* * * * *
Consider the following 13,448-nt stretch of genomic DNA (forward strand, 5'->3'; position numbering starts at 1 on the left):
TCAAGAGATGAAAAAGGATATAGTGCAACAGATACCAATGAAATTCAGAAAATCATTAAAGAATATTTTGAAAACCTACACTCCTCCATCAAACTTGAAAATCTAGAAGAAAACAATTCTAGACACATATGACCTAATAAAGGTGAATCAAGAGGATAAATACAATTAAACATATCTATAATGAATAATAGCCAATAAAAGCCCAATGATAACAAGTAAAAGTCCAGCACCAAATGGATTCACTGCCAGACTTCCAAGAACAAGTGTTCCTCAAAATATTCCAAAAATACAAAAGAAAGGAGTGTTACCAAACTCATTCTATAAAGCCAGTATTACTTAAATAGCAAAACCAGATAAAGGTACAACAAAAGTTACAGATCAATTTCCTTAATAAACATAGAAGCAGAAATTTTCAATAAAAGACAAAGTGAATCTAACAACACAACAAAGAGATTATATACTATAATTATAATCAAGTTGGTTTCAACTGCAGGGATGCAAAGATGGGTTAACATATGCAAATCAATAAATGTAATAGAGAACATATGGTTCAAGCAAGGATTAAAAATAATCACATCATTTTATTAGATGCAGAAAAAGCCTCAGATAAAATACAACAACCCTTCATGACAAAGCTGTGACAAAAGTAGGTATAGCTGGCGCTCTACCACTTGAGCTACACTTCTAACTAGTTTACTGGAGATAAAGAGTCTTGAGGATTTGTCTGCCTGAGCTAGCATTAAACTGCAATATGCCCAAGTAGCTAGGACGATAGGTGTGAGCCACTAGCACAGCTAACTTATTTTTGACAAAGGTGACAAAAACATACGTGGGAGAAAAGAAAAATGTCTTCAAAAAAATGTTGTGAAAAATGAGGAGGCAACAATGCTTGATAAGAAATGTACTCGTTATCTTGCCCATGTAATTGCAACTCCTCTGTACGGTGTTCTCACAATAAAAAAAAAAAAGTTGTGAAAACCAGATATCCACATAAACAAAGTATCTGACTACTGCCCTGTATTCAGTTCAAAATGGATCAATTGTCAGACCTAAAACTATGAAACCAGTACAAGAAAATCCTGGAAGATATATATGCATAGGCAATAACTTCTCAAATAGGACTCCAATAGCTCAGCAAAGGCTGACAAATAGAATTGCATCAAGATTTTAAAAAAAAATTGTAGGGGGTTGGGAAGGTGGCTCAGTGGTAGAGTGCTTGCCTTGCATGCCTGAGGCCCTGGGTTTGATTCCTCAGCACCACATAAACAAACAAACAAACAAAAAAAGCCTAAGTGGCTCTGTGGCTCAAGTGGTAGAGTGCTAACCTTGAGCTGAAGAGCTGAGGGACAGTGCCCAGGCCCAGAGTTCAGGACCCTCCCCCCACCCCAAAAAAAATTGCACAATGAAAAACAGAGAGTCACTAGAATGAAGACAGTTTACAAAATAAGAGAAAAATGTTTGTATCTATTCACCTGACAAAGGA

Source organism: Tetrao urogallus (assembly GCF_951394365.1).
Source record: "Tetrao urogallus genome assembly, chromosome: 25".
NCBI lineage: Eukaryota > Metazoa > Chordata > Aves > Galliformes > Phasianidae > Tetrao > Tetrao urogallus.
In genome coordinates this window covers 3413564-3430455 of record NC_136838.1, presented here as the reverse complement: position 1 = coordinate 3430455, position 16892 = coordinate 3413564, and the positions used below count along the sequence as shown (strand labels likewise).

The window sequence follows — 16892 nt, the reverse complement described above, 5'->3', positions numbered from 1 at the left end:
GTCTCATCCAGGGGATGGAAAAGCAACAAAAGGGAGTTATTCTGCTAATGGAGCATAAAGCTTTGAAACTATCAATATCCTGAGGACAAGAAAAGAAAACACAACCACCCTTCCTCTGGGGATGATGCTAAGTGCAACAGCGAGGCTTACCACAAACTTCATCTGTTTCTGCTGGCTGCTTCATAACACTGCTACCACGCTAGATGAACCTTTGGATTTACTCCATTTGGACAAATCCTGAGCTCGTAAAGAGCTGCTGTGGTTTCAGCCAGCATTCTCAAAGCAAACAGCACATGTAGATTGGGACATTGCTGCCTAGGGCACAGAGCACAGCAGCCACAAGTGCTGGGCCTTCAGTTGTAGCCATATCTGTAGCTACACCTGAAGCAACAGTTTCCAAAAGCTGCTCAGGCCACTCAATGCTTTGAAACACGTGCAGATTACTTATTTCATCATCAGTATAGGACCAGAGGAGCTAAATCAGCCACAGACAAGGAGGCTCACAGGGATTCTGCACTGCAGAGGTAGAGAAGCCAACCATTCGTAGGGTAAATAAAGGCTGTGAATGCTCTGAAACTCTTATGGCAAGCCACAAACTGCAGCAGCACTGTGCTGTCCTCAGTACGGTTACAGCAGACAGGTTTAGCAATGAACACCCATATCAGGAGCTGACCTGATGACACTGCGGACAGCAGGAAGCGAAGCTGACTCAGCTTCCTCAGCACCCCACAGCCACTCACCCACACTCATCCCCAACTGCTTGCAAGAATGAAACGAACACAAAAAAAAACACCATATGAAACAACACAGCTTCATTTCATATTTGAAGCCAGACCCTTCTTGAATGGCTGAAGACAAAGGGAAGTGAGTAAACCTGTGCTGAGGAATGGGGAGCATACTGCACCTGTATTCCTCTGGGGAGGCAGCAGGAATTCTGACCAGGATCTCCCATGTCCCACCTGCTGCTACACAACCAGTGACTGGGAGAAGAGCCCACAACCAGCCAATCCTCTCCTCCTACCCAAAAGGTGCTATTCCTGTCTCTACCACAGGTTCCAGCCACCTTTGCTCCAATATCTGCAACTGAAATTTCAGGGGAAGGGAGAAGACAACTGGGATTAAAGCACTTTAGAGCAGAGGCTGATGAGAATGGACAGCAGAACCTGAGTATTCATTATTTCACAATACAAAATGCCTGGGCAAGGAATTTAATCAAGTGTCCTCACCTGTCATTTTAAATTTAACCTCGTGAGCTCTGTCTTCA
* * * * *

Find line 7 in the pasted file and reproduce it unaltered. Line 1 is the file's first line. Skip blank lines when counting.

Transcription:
The window sequence follows — 16892 nt, the reverse complement described above, 5'->3', positions numbered from 1 at the left end: